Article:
Patient x works for long hours which may during the week which might have contributed to hypertension due to work stress. Meditation and yoga classes are scheduled every Thursday and Monday morning hours before the patient goes to work. This will help them reduce stress related to work and hence controlling the blood pressure levels. The patient has been prescribed medications such as beta-blockers and alpha blockers, vasodilators, central agonists and thiazides to help regulate the intensity of the blood pressure (Kaplan, 2010). The patient has no known allergies and these prescribed medications will be effective as the patient’s condition has not advanced any further.

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Patient doctor dialogue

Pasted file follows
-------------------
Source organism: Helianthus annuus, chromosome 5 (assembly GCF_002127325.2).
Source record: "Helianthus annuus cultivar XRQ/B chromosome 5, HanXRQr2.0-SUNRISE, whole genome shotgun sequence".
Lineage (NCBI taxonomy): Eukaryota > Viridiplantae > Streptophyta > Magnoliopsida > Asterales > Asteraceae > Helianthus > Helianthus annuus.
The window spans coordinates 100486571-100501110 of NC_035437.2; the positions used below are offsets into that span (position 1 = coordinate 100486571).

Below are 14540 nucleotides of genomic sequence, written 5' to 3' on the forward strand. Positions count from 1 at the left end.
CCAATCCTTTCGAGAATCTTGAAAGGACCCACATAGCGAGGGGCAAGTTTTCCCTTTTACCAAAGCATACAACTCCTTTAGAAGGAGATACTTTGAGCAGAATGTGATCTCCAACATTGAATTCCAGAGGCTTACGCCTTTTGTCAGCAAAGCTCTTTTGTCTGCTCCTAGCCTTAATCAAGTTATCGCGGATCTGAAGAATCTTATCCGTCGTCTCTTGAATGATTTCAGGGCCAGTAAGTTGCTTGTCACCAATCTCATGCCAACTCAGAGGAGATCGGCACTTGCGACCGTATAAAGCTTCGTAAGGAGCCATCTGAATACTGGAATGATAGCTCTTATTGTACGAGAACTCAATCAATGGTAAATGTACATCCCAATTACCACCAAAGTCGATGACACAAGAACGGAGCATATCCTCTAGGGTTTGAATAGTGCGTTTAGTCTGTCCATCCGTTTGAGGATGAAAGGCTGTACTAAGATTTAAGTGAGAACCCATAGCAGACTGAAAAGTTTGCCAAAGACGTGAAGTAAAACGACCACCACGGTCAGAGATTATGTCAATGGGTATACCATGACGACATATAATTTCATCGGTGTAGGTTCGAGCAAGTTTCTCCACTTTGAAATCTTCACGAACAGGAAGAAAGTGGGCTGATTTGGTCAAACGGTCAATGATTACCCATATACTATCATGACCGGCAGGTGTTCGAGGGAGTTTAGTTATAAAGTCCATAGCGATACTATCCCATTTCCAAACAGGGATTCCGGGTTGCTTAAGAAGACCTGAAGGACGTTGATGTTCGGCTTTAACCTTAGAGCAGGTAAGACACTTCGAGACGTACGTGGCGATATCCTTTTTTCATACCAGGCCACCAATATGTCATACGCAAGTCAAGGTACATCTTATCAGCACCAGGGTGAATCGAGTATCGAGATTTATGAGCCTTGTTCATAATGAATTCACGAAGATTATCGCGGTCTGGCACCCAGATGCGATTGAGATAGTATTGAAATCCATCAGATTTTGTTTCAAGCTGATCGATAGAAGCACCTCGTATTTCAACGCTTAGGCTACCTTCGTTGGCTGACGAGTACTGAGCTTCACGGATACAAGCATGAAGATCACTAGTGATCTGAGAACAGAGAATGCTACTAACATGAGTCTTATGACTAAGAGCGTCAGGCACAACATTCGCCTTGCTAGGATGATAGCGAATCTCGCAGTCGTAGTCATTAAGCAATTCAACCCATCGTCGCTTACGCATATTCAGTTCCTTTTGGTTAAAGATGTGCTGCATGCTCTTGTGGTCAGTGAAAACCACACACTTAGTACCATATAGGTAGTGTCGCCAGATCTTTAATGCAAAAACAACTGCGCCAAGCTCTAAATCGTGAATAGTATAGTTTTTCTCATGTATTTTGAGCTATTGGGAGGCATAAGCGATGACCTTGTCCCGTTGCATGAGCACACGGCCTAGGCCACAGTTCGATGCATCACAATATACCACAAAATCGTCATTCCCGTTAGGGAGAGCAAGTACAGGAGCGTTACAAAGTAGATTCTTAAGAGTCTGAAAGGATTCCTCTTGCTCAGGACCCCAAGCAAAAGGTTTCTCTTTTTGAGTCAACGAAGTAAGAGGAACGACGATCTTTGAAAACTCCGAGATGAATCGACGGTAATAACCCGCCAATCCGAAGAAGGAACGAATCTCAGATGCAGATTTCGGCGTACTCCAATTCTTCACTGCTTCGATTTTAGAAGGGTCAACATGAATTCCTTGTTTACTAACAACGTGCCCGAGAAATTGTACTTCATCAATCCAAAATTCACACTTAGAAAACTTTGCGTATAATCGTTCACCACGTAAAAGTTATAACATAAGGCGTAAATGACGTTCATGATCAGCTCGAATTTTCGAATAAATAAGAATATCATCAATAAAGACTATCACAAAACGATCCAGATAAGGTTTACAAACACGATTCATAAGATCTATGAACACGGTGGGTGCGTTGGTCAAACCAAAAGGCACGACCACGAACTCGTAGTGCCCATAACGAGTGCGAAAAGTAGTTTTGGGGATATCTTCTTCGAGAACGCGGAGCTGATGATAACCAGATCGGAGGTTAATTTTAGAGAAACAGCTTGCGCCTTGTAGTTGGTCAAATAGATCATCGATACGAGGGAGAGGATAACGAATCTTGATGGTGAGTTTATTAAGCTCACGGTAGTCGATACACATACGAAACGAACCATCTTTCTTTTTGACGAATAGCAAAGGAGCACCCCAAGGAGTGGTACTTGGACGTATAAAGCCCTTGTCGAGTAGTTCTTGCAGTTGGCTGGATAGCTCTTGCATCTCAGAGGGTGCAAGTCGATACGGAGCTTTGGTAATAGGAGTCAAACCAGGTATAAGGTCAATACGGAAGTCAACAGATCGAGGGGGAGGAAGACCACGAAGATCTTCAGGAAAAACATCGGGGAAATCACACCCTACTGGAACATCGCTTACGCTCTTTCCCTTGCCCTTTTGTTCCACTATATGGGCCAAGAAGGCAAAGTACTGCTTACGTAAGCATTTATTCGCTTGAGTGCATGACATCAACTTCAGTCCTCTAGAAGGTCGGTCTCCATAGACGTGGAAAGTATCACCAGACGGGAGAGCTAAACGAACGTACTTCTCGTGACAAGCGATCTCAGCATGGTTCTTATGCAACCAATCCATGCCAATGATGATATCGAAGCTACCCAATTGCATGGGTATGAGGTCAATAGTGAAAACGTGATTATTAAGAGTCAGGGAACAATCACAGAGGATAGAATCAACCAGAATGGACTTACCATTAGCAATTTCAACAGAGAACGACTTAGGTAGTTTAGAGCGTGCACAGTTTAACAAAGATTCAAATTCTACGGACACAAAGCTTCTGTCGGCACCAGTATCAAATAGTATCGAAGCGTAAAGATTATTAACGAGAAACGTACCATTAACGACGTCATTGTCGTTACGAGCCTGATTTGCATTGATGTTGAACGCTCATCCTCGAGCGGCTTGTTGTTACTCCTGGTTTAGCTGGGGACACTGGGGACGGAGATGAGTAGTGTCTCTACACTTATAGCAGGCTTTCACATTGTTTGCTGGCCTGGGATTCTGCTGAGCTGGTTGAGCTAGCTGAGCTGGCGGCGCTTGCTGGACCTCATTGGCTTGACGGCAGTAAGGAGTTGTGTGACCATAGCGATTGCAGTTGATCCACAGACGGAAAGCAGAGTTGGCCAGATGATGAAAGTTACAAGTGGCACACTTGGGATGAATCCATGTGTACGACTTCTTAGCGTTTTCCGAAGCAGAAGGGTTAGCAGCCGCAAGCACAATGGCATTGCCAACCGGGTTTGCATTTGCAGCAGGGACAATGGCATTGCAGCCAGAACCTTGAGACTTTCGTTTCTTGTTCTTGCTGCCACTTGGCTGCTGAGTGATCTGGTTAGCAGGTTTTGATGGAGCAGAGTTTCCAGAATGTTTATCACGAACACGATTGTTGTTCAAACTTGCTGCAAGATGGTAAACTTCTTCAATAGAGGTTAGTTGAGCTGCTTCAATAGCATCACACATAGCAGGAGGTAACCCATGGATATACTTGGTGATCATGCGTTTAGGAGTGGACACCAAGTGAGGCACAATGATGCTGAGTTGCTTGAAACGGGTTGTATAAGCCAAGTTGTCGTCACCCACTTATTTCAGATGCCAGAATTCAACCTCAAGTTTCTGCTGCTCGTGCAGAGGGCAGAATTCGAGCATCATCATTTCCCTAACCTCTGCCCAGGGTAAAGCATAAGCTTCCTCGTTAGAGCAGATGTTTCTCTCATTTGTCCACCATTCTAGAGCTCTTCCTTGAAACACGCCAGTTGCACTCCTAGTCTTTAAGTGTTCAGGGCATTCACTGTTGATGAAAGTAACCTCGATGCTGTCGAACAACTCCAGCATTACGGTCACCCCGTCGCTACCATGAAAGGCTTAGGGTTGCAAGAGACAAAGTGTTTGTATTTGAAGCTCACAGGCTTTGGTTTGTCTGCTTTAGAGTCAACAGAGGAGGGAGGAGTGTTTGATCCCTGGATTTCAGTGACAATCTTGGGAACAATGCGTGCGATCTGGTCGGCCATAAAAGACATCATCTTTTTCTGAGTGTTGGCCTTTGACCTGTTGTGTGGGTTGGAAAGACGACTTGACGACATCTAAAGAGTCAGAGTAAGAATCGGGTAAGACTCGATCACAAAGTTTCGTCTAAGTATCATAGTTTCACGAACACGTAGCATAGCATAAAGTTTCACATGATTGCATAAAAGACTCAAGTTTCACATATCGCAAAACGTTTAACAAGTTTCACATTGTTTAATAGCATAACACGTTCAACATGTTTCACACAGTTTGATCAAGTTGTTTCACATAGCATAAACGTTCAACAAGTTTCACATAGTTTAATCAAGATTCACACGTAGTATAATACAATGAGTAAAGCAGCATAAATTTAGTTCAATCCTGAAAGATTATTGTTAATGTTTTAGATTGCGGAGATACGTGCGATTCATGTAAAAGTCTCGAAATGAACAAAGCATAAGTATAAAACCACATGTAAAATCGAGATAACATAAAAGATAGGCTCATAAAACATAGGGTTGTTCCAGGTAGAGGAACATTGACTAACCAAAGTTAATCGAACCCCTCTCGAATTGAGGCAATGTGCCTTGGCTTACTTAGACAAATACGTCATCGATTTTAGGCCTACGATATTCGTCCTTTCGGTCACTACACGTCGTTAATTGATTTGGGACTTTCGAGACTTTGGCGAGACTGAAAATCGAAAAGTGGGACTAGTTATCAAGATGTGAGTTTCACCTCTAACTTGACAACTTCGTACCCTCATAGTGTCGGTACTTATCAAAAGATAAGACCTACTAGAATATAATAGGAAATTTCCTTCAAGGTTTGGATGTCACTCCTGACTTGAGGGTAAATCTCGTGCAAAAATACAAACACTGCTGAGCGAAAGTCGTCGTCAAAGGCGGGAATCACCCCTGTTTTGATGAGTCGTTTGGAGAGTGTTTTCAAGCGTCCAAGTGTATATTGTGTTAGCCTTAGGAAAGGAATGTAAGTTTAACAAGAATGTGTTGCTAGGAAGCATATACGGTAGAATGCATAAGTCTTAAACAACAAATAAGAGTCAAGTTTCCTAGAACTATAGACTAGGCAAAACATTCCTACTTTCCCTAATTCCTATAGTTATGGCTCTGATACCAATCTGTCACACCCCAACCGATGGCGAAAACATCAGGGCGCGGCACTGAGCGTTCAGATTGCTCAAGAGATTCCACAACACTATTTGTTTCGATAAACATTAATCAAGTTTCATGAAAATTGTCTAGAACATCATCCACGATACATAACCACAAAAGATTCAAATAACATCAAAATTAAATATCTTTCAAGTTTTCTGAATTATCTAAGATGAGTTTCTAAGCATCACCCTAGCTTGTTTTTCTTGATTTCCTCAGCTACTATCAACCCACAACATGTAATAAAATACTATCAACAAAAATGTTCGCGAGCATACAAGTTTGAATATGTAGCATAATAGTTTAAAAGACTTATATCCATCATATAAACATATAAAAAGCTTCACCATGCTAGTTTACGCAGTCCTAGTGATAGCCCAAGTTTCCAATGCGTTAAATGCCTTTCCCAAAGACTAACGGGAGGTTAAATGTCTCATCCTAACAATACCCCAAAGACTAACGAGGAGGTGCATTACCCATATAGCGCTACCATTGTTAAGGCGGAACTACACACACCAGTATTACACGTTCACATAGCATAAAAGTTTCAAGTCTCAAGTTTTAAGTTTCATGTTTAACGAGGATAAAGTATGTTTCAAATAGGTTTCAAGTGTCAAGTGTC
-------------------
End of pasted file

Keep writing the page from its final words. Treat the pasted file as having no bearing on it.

Patient X: good morning doctor I don’t feel well, I have been having severe headaches, blurred vision, chest pains that have increased in intensity.

Doctor: good morning to you too X, for how long have you been experiencing these symptoms,?

Patient X: since our last meeting last week.

Doctor: did you skip your drugs? Are you maintaining a healthy diet?

Patient X: yes doctor I have been taking all my meals on time and my medicines too.

Doctor: Well then I have to put in a new plan in place to help you and ensure that these symptoms and side effects reduce. First of all will have moderate- intense aerobic for every week, meditation and yoga will be done every Monday and Thursday morning before you leave for work and then I will improve the medication prescribed to use to ensure they work effectively, am looking forward to meet you and discuss your plan treatment plan on detail.

Patient X: thank you doctor

Case study 2